Can You Outwit Tens of Thousands of New York Times Readers?

Illustration for article titled Can You Outwit Tens of Thousands of iNew York Times/i Readers?

Here’s a fantastic exercise in thinking about thinking: The Upshot at the NYT is hosting an interactive puzzle that pits you against every other person who attempts the puzzle. It’s... a bit of a mind game.


It’s a digitized twist on a classic problem from economics:

We are asking them – and you – to pick a number from 0 to 100, with that number representing your best guess of two-thirds of the average of all numbers chosen in the contest.

For example, if the average of all numbers is 62, you would win by picking 41. (No decimals or fractions in your numbers are allowed.) If the average is 39, you’d win by picking 26. If the average is 31, you’d win by picking 21.

Stop and think for a second. What is everyone else going to do?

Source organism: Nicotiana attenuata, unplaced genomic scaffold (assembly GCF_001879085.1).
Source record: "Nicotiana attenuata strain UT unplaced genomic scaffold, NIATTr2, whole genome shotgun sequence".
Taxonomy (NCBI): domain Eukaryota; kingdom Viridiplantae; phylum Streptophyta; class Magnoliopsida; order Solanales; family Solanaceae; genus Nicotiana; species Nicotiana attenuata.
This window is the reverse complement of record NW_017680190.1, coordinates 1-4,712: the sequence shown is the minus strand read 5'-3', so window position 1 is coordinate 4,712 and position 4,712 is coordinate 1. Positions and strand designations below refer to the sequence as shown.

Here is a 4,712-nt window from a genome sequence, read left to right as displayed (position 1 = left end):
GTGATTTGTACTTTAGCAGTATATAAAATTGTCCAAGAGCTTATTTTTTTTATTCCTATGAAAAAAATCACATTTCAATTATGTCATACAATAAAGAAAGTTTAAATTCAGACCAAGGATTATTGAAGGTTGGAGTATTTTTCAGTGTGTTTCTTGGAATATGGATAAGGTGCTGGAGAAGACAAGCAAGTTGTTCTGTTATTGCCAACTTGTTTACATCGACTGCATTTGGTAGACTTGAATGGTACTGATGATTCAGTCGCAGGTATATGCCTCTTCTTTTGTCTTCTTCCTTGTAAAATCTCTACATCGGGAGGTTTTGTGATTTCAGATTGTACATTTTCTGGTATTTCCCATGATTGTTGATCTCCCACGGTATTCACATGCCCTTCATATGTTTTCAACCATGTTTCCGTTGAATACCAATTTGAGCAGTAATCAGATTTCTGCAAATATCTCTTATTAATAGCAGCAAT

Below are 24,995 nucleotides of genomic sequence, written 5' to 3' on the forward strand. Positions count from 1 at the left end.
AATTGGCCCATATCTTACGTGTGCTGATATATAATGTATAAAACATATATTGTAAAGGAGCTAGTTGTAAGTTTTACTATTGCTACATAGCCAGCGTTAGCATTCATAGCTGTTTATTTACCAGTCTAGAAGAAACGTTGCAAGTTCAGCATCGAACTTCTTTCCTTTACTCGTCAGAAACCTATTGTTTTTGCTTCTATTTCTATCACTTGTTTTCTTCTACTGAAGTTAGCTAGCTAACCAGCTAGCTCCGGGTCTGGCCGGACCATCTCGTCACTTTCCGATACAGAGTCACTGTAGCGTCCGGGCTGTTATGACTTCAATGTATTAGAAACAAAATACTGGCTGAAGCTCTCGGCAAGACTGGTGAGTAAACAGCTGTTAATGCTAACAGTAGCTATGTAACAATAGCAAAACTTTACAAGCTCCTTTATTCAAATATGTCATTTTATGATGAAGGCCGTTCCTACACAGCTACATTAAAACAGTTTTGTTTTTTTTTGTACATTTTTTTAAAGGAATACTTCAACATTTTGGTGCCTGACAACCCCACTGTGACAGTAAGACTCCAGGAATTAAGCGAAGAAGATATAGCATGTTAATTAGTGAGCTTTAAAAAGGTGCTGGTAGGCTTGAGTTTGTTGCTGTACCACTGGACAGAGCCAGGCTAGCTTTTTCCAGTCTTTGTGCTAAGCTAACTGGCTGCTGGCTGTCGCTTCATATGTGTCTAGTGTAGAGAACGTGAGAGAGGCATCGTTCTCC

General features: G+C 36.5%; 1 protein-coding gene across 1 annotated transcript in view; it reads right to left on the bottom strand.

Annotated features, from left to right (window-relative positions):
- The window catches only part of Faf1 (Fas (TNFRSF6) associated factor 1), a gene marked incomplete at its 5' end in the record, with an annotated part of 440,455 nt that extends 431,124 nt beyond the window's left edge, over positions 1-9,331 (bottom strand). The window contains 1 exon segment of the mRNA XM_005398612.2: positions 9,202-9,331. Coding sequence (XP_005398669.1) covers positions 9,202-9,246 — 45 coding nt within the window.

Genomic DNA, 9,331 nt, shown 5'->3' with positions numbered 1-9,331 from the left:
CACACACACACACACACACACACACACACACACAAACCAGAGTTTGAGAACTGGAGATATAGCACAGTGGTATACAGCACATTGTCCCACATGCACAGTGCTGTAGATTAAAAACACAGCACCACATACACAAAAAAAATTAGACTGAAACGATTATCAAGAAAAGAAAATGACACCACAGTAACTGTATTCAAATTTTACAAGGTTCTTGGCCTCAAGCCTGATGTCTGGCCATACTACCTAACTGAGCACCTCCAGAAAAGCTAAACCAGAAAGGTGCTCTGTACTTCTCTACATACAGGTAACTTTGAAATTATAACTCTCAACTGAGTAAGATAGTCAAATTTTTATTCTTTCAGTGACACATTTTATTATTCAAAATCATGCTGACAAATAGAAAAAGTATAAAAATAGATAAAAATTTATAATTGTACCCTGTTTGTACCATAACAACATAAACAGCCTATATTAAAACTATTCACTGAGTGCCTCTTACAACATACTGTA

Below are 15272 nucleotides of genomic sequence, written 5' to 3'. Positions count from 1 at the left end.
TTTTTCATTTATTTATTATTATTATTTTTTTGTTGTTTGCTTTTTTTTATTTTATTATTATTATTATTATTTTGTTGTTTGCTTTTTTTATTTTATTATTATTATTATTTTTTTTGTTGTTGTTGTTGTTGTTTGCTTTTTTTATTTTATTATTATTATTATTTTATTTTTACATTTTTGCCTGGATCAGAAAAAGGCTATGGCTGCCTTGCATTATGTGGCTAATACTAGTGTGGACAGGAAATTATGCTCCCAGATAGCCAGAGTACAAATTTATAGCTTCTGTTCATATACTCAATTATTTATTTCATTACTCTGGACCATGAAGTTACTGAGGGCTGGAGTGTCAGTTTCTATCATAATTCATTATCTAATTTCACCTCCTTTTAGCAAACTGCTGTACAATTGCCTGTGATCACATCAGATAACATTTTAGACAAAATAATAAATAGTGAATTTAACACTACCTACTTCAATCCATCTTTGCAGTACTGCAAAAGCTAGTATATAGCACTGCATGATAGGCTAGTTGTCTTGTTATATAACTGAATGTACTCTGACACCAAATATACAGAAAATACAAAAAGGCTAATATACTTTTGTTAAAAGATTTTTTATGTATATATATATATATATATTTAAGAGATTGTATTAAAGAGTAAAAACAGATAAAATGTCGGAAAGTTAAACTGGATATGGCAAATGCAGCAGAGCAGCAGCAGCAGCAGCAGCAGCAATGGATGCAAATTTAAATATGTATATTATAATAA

Take a crack at it over at the NYT, then head back here to discuss your result—especially if you enjoy io9’s Sunday Puzzle series. I’m curious to hear whether people who solve brain teasers recreationally approach the NYT’s challenge differently than others.


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So if the number you pick has to be 2/3rds of the average of all picked numbers, then the highest number picked should be 67.

But then if everyone picks 67, then the obvious choice would be 45. But with 45 the obvious choice, it’s now 30...then 20...then 13, 9, 6, 4, 3, 2 before finally landing on 1.

Everyone should’ve picked 1.

Edit: apparently the used graphic blinded me to the fact that ‘0’ is an option. I’m sticking with my theory since normal people just wouldn’t pick 0. Plus you can have a few 0s and still have a 2/3rds average that rounds to 1.